All of us have experienced tragedy and loss. Whether it be the passing of a grandparent, a parent, a sibling or close friend, or, God forbid, a child, loss catches up with all of us eventually. Often during this time of immense emotional upheaval, we feel overwhelmed, but also wholly and profoundly alone. Consumed by What Has Happened, we drift – and it is common to forget about things as basic as cooking, grocery shopping, cleaning, or even looking after our children.
Imagine how different your sorrows and your difficult times would be if you were not alone, if there was someone – or a lot of someones – looking out for you. Imagine some of the weight lifted off your shoulders. Imagine the burdens of mundane, everyday routine lessened. Imagine the inner strength that comes with knowing that your entire community – close friends and strangers alike – stand with you and support you.
Would you still feel alone?
Late Saturday night on November 30th, 2019, Shu Rimel and her husband Yogi were awoken by a phone call that plunged their family into chaos. Shu’s son Ephraim, his wife Tzippy, and two of their children – twelve-year-old Itai and three-week-old Noam – had been in a terrible car accident. A reckless driver had barreled right into their car at 180 kilometers per hour (112 mph), killing Tzippy and the baby instantly, and Ephraim and Itai had been rushed to the ICU for emergency treatment. They were both badly injured and fighting for their lives.
It was a nightmare to end all nightmares. Every factor was there for Shu and Yogi to spiral right into those feelings of desperation and loneliness. But they didn’t – because they were not alone.
Shu had grown up in a Zionist family in the city of Chicago in the United States. As a child she was involved in the international Religious Zionist youth movement Bnei Akiva, attended a Jewish school and a Zionist summer camp where she met Sondra Oster Baras (as teenagers!), and spent years in Israel after high school learning about Judaism and the Bible. Shu married Yogi in 1982, and the two of them made Aliyah in 1989. After visiting a few communities before their official Aliyah, they decided on Neve Zuf as a good place to start.
“People were very friendly,” Shu recalls. “They organized everything in the apartment for us, so there were beds, a refrigerator, a stove – everything we would need until our lift came. That first night, we couldn’t even go to sleep because people were just knocking on the door, to see who were these crazy people who came from the airport straight here!” The Rimels had been open about the fact that they had no other family in Israel, and the residents of Neve Zuf stepped in to fill that gap without hesitation. Shu and her family were bombarded with invitations to join other families for Shabbat, dinners during the week, and community activities. It was a huge departure from what Shu had been used to when growing up in Chicago, where people mostly stuck to their own social groups or small synagogue networks. “We were looking for a community that would envelop us, and we definitely found that in Neve Zuf.”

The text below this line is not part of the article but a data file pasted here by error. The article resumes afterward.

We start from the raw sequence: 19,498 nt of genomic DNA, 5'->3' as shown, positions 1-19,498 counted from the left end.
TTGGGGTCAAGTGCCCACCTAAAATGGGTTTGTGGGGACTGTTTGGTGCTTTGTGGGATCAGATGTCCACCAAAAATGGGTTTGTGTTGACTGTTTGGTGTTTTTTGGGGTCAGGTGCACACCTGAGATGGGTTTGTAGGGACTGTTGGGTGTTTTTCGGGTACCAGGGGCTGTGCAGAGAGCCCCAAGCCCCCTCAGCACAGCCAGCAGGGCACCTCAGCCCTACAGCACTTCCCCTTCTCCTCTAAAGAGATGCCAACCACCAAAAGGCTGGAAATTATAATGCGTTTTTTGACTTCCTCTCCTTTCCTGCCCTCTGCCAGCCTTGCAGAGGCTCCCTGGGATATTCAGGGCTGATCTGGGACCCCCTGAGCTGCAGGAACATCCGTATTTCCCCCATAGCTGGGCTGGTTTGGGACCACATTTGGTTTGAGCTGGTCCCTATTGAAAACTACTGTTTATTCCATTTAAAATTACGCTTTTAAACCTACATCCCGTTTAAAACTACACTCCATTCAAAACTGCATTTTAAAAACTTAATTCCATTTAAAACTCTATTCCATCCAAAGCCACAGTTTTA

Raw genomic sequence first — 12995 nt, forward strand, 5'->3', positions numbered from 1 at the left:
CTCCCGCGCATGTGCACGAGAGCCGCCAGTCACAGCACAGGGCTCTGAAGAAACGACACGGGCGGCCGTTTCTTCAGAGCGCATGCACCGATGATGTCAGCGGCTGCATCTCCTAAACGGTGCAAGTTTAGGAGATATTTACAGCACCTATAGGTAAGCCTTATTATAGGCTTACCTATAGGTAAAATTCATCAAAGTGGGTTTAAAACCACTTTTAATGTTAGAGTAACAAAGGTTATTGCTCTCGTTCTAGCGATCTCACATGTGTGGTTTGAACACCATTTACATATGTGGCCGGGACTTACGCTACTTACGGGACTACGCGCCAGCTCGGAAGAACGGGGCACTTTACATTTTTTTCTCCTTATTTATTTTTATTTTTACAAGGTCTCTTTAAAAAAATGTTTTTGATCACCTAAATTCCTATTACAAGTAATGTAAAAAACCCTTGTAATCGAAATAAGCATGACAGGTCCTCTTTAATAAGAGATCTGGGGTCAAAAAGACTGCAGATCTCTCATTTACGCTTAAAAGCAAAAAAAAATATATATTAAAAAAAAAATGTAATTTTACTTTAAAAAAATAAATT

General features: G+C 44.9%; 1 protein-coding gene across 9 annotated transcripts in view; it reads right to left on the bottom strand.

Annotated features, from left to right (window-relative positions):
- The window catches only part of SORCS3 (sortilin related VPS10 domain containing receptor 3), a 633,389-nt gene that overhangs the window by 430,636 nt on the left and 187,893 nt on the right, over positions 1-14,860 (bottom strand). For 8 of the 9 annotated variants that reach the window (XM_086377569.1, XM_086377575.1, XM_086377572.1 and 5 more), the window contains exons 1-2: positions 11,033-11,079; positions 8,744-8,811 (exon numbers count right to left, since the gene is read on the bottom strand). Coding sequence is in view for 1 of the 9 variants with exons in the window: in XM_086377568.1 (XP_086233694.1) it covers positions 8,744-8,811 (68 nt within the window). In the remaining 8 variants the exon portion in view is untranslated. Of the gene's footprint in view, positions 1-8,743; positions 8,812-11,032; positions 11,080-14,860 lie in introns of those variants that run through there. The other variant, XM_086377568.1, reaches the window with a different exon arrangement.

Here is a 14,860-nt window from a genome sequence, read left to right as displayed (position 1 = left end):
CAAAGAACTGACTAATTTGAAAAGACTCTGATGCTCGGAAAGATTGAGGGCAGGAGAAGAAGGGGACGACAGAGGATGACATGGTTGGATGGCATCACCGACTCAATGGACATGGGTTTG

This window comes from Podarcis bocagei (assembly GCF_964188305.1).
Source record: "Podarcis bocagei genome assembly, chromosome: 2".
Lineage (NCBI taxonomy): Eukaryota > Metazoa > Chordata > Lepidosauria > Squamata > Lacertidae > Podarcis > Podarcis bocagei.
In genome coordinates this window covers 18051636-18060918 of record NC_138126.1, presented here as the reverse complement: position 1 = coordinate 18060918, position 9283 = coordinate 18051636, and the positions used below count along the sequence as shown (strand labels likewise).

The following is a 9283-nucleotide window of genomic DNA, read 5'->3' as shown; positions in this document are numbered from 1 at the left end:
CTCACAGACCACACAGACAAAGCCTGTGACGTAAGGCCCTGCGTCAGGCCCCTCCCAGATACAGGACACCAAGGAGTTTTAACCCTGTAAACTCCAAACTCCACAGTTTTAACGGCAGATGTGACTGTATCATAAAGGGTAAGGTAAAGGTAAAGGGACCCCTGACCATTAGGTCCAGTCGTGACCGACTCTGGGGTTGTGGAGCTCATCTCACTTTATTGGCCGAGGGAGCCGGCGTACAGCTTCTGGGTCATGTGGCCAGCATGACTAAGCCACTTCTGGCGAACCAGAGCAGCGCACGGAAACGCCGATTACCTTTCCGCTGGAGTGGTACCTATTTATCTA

And they were indeed enveloped into the community. In the years since they made Aliyah, the Rimels became a pillar of the community, with Shu working in the community office and Yogi single-handedly establishing a volunteer network of firefighters and EMTs. Everyone in Neve Zuf knows them. And so it was that within an hour of Shu and Yogi arriving at the hospital after the accident, “People from the community just started showing up.”
The volunteer mayor and community administrator took over the funeral arrangements and all the preparations necessary for shiva, the seven days of mourning after a death. Shu and Yogi spent the first two weeks after the accident in the Shaarei Zedek hospital, watching over Ephraim and Itai until well into the night. Volunteers from Neve Zuf – neighbors, friends, and even strangers – took turns sitting with them, keeping a constant vigil on not just Ephraim and Itai but Shu and Yogi as well. “People from the community, people we didn’t even know personally, came and slept over at the hospital to make sure we were all okay. People just helped.”
The staff at the hospital were floored. They had never seen such an incredible outpouring of support from such a huge number of people. And every day, more and more people arrived to offer support. They brought food to the Rimels and to Tzippy’s parents, cleaned their homes, took care of Ephraim’s three other children, and ferried the children between their home in Neve Zuf and the hospital so they could visit their father and brother. “People were just taking care of us, 24/7,” says Shu. “They took care of everything we could possibly think of, and even things that we didn’t think of, that we didn’t realize we needed.”
Itai, who had sustained a head injury, lost one leg, and was in a coma for months, is now at a special rehab hospital for children, slowly learning how to walk and speak again. Ephraim, paralyzed from the waist down, will be back at home with his children as soon as he can – renovations are currently underway to make his home wheelchair-accessible, and are due to wrap up very soon. The doctors have called them both medical miracles.
Shu is particularly grateful to the outpouring of support from Christian Zionists outside of Israel, who sent cards and donated generously to help Ephraim, in addition to their regular support of Neve Zuf. “We as Jews have many enemies amongst the world, so we need all the friends we can get. Christian Zionists are some of our best friends,” says Shu. “Thanks to them and our community, we made it this far. We’re looking forward to the future.”